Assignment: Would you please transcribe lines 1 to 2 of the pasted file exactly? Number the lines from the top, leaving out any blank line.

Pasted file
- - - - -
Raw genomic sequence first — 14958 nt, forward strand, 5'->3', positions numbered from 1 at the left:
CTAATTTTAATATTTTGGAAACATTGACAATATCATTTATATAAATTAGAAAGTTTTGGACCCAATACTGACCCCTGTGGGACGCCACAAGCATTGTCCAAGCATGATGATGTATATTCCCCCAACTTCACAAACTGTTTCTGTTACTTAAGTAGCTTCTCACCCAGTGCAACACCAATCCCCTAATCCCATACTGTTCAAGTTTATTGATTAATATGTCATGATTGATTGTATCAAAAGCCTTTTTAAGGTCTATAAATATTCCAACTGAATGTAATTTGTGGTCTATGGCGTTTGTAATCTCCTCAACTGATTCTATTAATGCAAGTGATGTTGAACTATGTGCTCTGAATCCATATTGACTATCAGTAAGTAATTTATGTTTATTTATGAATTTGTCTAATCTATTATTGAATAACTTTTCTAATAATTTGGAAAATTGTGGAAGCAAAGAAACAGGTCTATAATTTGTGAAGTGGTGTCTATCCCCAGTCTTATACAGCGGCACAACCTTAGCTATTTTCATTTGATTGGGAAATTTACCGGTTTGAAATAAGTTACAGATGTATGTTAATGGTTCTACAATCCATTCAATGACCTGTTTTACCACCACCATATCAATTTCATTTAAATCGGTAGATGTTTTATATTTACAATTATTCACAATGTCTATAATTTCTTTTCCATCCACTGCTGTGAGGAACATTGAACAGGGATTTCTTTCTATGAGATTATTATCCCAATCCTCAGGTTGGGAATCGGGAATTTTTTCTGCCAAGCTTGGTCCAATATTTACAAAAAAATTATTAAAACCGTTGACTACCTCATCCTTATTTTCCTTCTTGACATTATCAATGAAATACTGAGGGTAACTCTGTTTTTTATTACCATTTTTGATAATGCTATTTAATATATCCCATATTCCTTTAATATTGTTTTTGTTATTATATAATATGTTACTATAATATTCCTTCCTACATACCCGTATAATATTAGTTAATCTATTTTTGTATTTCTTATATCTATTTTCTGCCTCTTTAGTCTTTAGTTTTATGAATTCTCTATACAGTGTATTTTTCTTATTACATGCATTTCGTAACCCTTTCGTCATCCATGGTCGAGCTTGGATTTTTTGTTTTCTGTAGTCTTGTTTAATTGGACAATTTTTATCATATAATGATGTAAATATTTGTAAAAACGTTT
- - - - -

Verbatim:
Raw genomic sequence first — 14958 nt, forward strand, 5'->3', positions numbered from 1 at the left:
CTAATTTTAATATTTTGGAAACATTGACAATATCATTTATATAAATTAGAAAGTTTTGGACCCAATACTGACCCCTGTGGGACGCCACAAGCATTGTCCAAGCATGATGATGTATATTCCCCCAACTTCACAAACTGTTTCTGTTACTTAAGTAGCTTCTCACCCAGTGCAACACCAATCCCCTAATCCCATACTGTTCAAGTTTATTGATTAATATGTCATGATTGATTGTATCAAAAGCCTTTTTAAGGTCTATAAATATTCCAACTGAATGTAATTTGTGGTCTATGGCGTTTGTAATCTCCTCAACTGATTCTATTAATGCAAGTGATGTTGAACTATGTGCTCTGAATCCATATTGACTATCAGTAAGTAATTTATGTTTATTTATGAATTTGTCTAATCTATTATTGAATAACTTTTCTAATAATTTGGAAAATTGTGGAAGCAAAGAAACAGGTCTATAATTTGTGAAGTGGTGTCTATCCCCAGTCTTATACAGCGGCACAACCTTAGCTATTTTCATTTGATTGGGAAATTTACCGGTTTGAAATAAGTTACAGATGTATGTTAATGGTTCTACAATCCATTCAATGACCTGTTTTACCACCACCATATCAATTTCATTTAAATCGGTAGATGTTTTATATTTACAATTATTCACAATGTCTATAATTTCTTTTCCATCCACTGCTGTGAGGAACATTGAACAGGGATTTCTTTCTATGAGATTATTATCCCAATCCTCAGGTTGGGAATCGGGAATTTTTTCTGCCAAGCTTGGTCCAATATTTACAAAAAAATTATTAAAACCGTTGACTACCTCATCCTTATTTTCCTTCTTGACATTATCAATGAAATACTGAGGGTAACTCTGTTTTTTATTACCATTTTTGATAATGCTATTTAATATATCCCATATTCCTTTAATATTGTTTTTGTTATTATATAATATGTTACTATAATATTCCTTCCTACATACCCGTATAATATTAGTTAATCTATTTTTGTATTTCTTATATCTATTTTCTGCCTCTTTAGTCTTTAGTTTTATGAATTCTCTATACAGTGTATTTTTCTTATTACATGCATTTCGTAACCCTTTCGTCATCCATGGTCGAGCTTGGATTTTTTGTTTTCTGTAGTCTTGTTTAATTGGACAATTTTTATCATATAATGATGTAAATATTTGTAAAAACGTTT